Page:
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  /  Firearms   /  Body Armor   /  The Truth about Body Armor: Getting the Best from Your Vest

The Truth about Body Armor: Getting the Best from Your Vest

Following are some items learned from years of wearing body armor professionally. We’ve all got different needs and armor might be unnecessary for you, completely. Fair enough. The term “bulletproof ” has no place in our lexicon.

Prior to 9/11 I only used soft body armor (SBA). This was the ending days of shotguns for long arms, too. Pistols and SBA were considered adequate. After this event, ceramic plates at 24 pounds and rifles were looking pretty good. Hard plate isn’t easy to hide because it’s not meant to be. As a much younger person the weight felt like security.

3A soft body armor

It was also around this time that our Bat Belts were gaining new widgets annually. This constant additional weight wasn’t optional and we denied the toll to the body would arrive. Armor has to be maintained just like everything we use. People by and large don’t want to maintain anything, especially under perpetual mandatory overtime. They don’t want to wear the gear either, but they will to make money.

Trying to convince people to wear a plate is futile when they despise SBA. Nobody wants armor until they need it. It’s fair to say 3A SBA is the most common by a huge margin. I was allowed to use what I wanted after jumping the appropriate hoops, and switched over to plate, all the time. The decision making process is significant.

If you’re rocking SBA you may also want knife protection, depending on your tasks. SBA will stop a handful of pistol cartridges and some shotgun rounds. This doesn’t apply to knives due to speed and surface area. There are real monsters walking amongst us, and some will have no problem slicing you up. The outline of a vest is hard to miss, too, so they might opt to cut around the edging.

Two classical areas to exploit Are the armpits and the hollow of the throat. Armor is a perpetual gamble against common rounds within a finite spectrum. SBA is the largest gamble, but worth it. Since the last 18 years of my career had me on the range so often, plate was best for me. SBA is pretty useless with rifle ammo.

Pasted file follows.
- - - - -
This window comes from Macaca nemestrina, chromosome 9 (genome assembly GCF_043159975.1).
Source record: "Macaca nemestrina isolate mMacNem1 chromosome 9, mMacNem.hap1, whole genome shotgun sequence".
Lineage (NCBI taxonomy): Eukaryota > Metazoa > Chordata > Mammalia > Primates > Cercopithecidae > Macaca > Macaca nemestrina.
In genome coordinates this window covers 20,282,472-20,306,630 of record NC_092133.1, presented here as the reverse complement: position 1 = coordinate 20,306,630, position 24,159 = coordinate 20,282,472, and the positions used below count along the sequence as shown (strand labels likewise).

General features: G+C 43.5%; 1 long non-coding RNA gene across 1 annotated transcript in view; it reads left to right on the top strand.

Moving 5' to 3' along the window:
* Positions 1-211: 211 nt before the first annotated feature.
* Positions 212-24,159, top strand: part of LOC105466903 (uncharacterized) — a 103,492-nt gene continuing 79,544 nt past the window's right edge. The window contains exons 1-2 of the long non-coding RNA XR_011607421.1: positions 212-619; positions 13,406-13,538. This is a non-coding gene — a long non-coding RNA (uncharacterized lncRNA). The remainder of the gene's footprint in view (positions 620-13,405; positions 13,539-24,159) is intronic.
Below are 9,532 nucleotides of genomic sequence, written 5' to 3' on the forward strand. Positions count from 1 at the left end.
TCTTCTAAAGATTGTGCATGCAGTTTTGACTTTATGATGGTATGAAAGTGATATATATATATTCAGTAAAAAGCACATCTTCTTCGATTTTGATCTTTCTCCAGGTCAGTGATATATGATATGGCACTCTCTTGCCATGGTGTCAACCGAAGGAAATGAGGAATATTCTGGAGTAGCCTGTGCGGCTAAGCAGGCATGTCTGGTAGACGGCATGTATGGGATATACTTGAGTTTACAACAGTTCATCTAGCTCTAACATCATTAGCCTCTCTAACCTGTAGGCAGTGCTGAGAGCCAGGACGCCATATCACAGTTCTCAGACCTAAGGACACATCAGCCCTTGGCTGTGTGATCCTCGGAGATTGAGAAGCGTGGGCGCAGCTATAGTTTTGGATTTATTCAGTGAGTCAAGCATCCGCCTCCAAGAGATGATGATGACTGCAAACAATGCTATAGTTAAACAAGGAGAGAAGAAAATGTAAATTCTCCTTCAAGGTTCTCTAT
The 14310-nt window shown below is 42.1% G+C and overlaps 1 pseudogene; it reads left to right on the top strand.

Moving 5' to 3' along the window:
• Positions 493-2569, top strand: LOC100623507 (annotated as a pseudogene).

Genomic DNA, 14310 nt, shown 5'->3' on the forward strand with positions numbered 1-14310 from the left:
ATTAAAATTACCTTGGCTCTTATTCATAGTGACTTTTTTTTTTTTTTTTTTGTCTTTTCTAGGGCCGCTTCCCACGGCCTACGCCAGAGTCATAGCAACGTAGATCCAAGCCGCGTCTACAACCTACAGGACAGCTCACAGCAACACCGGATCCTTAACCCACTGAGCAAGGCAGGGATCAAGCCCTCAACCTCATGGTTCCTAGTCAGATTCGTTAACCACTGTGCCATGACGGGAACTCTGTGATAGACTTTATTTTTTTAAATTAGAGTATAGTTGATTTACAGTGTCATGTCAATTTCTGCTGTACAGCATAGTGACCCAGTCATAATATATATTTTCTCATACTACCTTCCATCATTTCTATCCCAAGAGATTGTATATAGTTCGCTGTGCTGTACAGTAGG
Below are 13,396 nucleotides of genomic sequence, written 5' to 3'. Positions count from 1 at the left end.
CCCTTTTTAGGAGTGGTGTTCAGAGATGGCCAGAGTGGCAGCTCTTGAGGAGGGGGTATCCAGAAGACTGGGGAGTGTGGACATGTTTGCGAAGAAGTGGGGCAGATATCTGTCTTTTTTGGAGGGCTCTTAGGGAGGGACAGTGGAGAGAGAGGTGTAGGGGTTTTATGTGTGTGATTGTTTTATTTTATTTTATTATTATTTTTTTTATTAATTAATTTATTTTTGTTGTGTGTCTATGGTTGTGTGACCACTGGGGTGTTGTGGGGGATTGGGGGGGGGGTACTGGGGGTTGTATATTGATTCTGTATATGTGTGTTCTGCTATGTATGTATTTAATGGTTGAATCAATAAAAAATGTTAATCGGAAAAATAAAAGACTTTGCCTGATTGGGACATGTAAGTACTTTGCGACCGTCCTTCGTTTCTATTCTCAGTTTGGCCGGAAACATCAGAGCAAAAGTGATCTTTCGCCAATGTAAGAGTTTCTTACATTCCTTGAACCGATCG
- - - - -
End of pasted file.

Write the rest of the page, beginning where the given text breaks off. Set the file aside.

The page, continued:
Picture yourself with an SBA and a pistol. Your aggressor has solid cover with a rifle. He’s locked in, you’re mobile and attempting to stop that threat. You’re in a bad place. Providing you live, your philosophy of things may likely change. Arrows are disturbing too. Again, it’s about speed and surface area. It’s ironic that this ancient projectile has the ability to defeat high tech wonder fibers. They’re quiet and kill via blood loss. Where I’m at everybody has one and they’re good with them.

Some don’t hunt with firearms because they feel it cheapens the experience. To succeed with a bow we rely on stealth, camo, and placement. This isn’t a person to discount. There’s plenty of video on arrows getting through armor. In most cases our pelvis and faces remain exposed, and these are bad places to be hit. Tourniquets may be of no use at all.

The armor protects the pump and bellows, but not the supercomputer and locomotive nexus. In my mind everyone is armored so I adjust accordingly. I’m not wasting finite ammo trying to crack armor, so it’s straight to Plan B. We can’t discount the whole seasoned pro and blind squirrel scenario, either. We can work our entire life to be exceptional, and get T Zoned by a complete amateur. This doesn’t matter because we’re just as gone. 

There’s plenty of low key SBA that didn’t exist even 10 years ago. You can stash panels in backpacks and have affordable jackets or shirts. This would’ve been grand a couple of decades back. Ceramic plates can crack or craze fairly easily, so don’t slam them around. Armor is no more immortal than we are. Even the solid cheap plates of AR500 steel sprayed with bed liner are rated at 5 years, for whatever reason.

Premier AR500 Steel Plate

I know nothing about the AR500 stuff from personal use, only watching other people use it. It’s economic, not ergonomic. I know what gets through it and that’s enough. They usually come in at about 17 pounds. Some have trouble completely relaxing their arms with it. The type that causes this is the same vendor, but the plates have a NERF like coating, and they’re way too thick. They won’t fit in any carrier except for the ones they make themselves. Weird.